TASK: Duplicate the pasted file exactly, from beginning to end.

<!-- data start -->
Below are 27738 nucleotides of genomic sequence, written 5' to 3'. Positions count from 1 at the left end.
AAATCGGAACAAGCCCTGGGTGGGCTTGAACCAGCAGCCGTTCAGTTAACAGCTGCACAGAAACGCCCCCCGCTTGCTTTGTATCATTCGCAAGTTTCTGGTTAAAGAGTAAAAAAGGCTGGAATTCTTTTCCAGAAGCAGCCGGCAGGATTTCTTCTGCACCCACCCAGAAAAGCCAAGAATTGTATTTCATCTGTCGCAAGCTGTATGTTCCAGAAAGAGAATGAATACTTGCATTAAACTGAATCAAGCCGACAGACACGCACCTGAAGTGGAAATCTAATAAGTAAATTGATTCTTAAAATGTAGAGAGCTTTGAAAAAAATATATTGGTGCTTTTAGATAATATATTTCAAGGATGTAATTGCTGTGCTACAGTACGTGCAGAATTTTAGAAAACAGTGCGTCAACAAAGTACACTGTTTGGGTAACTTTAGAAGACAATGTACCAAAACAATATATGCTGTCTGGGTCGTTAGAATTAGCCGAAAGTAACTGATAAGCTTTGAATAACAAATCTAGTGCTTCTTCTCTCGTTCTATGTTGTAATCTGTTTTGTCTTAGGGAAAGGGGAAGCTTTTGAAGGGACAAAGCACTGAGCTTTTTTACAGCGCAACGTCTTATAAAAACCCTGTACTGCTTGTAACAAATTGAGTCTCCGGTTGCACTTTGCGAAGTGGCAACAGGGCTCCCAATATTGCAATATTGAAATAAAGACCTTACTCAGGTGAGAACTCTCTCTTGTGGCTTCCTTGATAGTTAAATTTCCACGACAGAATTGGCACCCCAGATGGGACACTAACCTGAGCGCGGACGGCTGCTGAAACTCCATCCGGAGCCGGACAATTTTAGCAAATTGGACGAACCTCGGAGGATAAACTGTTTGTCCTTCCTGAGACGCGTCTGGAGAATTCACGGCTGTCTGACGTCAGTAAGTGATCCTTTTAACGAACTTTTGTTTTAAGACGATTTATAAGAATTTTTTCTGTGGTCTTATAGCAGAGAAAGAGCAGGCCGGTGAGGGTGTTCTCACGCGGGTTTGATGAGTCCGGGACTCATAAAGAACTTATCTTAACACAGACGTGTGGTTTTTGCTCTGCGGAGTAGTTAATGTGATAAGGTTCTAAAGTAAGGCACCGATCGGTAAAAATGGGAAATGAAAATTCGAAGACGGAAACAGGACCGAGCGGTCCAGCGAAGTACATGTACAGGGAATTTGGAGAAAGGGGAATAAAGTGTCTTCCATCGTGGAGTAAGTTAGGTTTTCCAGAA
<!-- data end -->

Below are 27738 nucleotides of genomic sequence, written 5' to 3'. Positions count from 1 at the left end.
AAATCGGAACAAGCCCTGGGTGGGCTTGAACCAGCAGCCGTTCAGTTAACAGCTGCACAGAAACGCCCCCCGCTTGCTTTGTATCATTCGCAAGTTTCTGGTTAAAGAGTAAAAAAGGCTGGAATTCTTTTCCAGAAGCAGCCGGCAGGATTTCTTCTGCACCCACCCAGAAAAGCCAAGAATTGTATTTCATCTGTCGCAAGCTGTATGTTCCAGAAAGAGAATGAATACTTGCATTAAACTGAATCAAGCCGACAGACACGCACCTGAAGTGGAAATCTAATAAGTAAATTGATTCTTAAAATGTAGAGAGCTTTGAAAAAAATATATTGGTGCTTTTAGATAATATATTTCAAGGATGTAATTGCTGTGCTACAGTACGTGCAGAATTTTAGAAAACAGTGCGTCAACAAAGTACACTGTTTGGGTAACTTTAGAAGACAATGTACCAAAACAATATATGCTGTCTGGGTCGTTAGAATTAGCCGAAAGTAACTGATAAGCTTTGAATAACAAATCTAGTGCTTCTTCTCTCGTTCTATGTTGTAATCTGTTTTGTCTTAGGGAAAGGGGAAGCTTTTGAAGGGACAAAGCACTGAGCTTTTTTACAGCGCAACGTCTTATAAAAACCCTGTACTGCTTGTAACAAATTGAGTCTCCGGTTGCACTTTGCGAAGTGGCAACAGGGCTCCCAATATTGCAATATTGAAATAAAGACCTTACTCAGGTGAGAACTCTCTCTTGTGGCTTCCTTGATAGTTAAATTTCCACGACAGAATTGGCACCCCAGATGGGACACTAACCTGAGCGCGGACGGCTGCTGAAACTCCATCCGGAGCCGGACAATTTTAGCAAATTGGACGAACCTCGGAGGATAAACTGTTTGTCCTTCCTGAGACGCGTCTGGAGAATTCACGGCTGTCTGACGTCAGTAAGTGATCCTTTTAACGAACTTTTGTTTTAAGACGATTTATAAGAATTTTTTCTGTGGTCTTATAGCAGAGAAAGAGCAGGCCGGTGAGGGTGTTCTCACGCGGGTTTGATGAGTCCGGGACTCATAAAGAACTTATCTTAACACAGACGTGTGGTTTTTGCTCTGCGGAGTAGTTAATGTGATAAGGTTCTAAAGTAAGGCACCGATCGGTAAAAATGGGAAATGAAAATTCGAAGACGGAAACAGGACCGAGCGGTCCAGCGAAGTACATGTACAGGGAATTTGGAGAAAGGGGAATAAAGTGTCTTCCATCGTGGAGTAAGTTAGGTTTTCCAGAA